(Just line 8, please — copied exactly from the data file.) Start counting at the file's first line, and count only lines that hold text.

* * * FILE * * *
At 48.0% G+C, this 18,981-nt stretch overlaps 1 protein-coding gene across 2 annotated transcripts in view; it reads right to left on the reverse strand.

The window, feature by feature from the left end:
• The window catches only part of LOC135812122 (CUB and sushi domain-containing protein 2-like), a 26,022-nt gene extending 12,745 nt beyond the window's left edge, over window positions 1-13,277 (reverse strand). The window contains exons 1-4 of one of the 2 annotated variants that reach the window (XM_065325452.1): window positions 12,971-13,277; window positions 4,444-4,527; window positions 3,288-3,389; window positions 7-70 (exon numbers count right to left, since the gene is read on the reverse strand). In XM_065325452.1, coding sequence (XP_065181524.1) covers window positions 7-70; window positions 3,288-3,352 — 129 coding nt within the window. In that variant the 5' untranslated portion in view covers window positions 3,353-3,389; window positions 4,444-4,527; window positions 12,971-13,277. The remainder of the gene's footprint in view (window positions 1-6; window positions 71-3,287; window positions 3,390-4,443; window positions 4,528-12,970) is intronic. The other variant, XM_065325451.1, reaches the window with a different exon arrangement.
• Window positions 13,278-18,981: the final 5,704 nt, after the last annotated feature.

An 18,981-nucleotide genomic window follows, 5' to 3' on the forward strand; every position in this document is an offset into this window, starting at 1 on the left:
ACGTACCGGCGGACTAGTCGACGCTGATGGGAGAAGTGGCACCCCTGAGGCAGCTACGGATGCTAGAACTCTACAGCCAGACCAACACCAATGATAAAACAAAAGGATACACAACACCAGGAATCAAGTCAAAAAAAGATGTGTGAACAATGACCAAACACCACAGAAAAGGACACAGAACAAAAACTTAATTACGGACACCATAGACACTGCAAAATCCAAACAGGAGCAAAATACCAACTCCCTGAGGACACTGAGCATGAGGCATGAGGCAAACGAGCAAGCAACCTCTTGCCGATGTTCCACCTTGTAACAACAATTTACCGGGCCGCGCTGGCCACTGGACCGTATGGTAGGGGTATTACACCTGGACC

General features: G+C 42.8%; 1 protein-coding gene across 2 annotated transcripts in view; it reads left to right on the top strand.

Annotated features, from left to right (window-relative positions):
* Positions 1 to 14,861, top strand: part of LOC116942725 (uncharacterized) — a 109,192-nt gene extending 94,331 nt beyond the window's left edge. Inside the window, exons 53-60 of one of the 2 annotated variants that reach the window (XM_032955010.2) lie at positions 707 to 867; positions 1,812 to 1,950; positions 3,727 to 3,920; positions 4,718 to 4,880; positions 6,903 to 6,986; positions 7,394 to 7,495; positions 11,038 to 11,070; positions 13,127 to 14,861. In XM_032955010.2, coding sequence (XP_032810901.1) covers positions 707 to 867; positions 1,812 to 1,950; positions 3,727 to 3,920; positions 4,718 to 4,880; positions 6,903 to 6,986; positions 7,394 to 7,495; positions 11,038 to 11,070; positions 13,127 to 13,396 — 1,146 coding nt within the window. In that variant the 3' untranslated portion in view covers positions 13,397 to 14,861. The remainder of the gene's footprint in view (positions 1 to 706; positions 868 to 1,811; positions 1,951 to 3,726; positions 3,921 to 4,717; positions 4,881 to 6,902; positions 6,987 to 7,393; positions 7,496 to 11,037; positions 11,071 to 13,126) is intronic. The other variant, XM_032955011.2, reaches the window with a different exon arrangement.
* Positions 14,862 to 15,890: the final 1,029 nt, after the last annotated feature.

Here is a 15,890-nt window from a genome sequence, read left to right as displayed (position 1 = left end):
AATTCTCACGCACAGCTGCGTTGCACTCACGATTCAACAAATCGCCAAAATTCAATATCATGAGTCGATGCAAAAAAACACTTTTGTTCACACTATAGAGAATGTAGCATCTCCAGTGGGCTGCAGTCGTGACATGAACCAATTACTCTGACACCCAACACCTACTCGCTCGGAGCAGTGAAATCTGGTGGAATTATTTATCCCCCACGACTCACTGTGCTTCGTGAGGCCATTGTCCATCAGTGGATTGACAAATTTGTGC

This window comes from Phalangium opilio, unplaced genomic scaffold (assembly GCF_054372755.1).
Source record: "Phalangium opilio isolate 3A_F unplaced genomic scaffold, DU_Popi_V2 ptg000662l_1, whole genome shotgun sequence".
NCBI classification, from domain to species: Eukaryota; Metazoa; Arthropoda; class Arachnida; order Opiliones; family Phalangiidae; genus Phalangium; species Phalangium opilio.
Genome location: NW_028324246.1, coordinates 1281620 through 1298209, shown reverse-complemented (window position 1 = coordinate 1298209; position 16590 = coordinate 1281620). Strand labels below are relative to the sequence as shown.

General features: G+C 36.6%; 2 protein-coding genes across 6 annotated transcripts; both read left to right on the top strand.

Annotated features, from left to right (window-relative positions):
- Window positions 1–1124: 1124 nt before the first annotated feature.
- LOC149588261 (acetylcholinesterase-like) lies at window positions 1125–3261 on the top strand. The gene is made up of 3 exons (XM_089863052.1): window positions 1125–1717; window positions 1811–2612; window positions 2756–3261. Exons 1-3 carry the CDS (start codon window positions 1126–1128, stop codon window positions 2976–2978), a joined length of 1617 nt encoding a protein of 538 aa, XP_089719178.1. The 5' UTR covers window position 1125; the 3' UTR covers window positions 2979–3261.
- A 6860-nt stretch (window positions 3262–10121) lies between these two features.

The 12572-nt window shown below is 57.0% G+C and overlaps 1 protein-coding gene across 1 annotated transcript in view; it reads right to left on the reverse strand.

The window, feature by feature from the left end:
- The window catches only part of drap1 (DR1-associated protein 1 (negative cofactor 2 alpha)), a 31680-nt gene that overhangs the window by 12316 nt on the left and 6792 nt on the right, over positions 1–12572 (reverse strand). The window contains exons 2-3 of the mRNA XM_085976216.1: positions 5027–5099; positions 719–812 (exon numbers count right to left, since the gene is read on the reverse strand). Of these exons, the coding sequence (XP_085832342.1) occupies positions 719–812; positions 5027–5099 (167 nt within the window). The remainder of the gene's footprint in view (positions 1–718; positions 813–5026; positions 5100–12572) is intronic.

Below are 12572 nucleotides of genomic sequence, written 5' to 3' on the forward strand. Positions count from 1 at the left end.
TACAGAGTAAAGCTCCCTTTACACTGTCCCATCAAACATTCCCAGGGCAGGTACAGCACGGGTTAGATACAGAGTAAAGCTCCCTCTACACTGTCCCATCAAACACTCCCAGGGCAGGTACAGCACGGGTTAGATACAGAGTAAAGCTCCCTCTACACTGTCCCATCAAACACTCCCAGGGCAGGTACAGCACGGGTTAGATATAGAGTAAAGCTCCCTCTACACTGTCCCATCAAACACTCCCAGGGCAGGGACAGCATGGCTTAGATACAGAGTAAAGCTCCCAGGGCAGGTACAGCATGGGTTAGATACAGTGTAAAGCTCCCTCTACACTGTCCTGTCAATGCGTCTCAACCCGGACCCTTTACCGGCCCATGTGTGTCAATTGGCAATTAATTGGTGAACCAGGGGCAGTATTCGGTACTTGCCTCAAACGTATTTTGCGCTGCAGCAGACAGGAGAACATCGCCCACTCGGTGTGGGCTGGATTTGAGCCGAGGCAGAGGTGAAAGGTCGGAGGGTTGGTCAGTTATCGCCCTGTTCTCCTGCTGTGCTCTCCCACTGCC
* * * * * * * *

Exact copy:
Annotated features, from left to right (window-relative positions):